The APA vote to normalize homosexuality was driven by pol­itics, not science. Even sympathizers acknowledged this. Ronald Bayer was then a Fellow at the Hastings Institute in New York. He reported how in 1970 the leadership of a homosexual faction within the APA planned a “systematic effort to disrupt the annual meetings of the American Psychiatric Association” [R. Bayer, Homosexuality and American Psychiatry: The Politics of Diagno­sis (New York: Basic Books, 1981), p. 102.]They de­fended this method of “influence” on the grounds that the APA represented “psychiatry as a social institution” rather than a sci­entific body or professional guild.

At the 1970 meetings, Irving Bieber, an eminent psychoana­lyst and psychiatrist, was presenting a paper on “homosexuality and transsexualism.” He was abruptly challenged:

[Bieber’s] efforts to explain his position … were met with derisive laughter…. [One] protester to call him a . “I’ve read your book, Dr. Bieber, and if that book talked about black people the way it talks about homosexuals, you’d be drawn and quartered and you’d deserve it.” [102-103]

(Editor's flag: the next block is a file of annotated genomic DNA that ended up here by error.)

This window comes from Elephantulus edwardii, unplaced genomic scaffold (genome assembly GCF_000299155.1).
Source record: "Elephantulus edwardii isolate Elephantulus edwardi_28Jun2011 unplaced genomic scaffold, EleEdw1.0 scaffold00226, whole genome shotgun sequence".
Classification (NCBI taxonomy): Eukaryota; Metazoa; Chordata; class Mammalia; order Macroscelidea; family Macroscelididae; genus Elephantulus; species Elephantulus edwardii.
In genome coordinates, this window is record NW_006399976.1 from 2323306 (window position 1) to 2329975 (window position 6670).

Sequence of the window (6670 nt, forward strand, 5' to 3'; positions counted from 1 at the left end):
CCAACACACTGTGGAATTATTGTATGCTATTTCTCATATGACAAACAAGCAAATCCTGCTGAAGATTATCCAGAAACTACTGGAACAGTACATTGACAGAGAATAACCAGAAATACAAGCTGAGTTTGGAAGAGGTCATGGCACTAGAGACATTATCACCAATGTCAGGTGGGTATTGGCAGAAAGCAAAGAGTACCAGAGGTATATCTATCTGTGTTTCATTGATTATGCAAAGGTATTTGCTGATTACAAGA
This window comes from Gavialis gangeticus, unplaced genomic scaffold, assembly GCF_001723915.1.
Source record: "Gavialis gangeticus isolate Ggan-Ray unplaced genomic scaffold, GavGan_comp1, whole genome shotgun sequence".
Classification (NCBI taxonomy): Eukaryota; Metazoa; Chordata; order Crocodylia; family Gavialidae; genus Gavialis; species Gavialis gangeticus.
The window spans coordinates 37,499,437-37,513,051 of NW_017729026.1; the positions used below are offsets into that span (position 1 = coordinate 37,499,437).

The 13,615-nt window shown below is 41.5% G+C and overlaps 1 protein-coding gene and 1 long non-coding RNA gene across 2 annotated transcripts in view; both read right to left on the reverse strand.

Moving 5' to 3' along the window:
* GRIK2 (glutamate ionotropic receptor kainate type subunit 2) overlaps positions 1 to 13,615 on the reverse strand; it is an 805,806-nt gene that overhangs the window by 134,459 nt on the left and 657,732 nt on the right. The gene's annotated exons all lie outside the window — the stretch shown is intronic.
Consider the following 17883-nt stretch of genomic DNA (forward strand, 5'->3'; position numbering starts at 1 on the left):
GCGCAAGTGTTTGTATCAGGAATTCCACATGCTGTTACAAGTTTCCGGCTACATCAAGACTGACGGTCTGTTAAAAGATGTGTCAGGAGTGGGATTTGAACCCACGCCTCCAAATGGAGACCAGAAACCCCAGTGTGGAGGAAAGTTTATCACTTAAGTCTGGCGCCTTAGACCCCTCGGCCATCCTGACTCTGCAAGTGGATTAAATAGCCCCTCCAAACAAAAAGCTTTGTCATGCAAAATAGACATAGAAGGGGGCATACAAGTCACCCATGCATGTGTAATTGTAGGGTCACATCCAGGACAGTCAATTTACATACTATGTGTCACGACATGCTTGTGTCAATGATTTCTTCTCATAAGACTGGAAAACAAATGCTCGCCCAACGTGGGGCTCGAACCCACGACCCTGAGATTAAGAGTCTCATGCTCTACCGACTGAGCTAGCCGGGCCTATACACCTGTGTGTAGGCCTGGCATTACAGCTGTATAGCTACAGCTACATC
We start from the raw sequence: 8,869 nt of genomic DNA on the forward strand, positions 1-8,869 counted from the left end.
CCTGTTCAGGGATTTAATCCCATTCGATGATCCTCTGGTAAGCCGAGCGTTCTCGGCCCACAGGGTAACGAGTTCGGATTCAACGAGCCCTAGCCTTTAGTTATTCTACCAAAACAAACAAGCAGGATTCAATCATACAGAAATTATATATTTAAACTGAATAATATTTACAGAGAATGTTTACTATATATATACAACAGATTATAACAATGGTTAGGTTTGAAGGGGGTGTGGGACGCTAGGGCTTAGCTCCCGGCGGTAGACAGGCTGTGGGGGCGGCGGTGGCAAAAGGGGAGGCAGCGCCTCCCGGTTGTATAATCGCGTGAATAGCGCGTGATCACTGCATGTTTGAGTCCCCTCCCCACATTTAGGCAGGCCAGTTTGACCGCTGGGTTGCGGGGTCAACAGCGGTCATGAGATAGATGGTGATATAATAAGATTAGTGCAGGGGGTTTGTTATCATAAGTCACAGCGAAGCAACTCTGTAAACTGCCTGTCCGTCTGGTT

The tactics worked. Acceding to pressure, the organizers of the following APA conference in 1971 agreed to sponsor a special panel—not on homosexuality, but by homosexuals. If the panel was not approved, the program chairman had been warned, “They’re [the homosexual activists] not going to break up just one section” [104].

But the panel was not enough. Bayer continues:

Despite the agreement to allow homosexuals to conduct their own panel discussion at the 1971 convention, gay activists in Wash­ington felt that they had to provide yet another jolt to the psychi­atric profession…. Too smooth a transition… would have deprived the movement of its most important weapon—the threat of disorder…. [They] turned to a Gay Liberation Front collective in Washington to plan the May 1971 demonstration. Together with the collective [they] developed a detailed strategy for disruption, paying attention to the most intricate logistical details.[104-105]

On May 3, 1971, the protesting psychiatrists broke into a meet­ing of distinguished members of the profession. They grabbed the microphone and turned it over to an outside activist, who declared:

Psychiatry is the enemy incarnate. Psychiatry has waged a relentless war of extermination against us. You may take this as a declaration of war against you…. We’re rejecting you all as our owners.[105-106]

No one raised an objection. The activists then secured an appearance before the APA’s Committee on Nomenclature. Its chairman allowed that perhaps homosexual behavior was not a sign of psychiatric disorder, and that the Diagnostic and Statis­tical Manual (DSM) should probably therefore reflect this new understanding.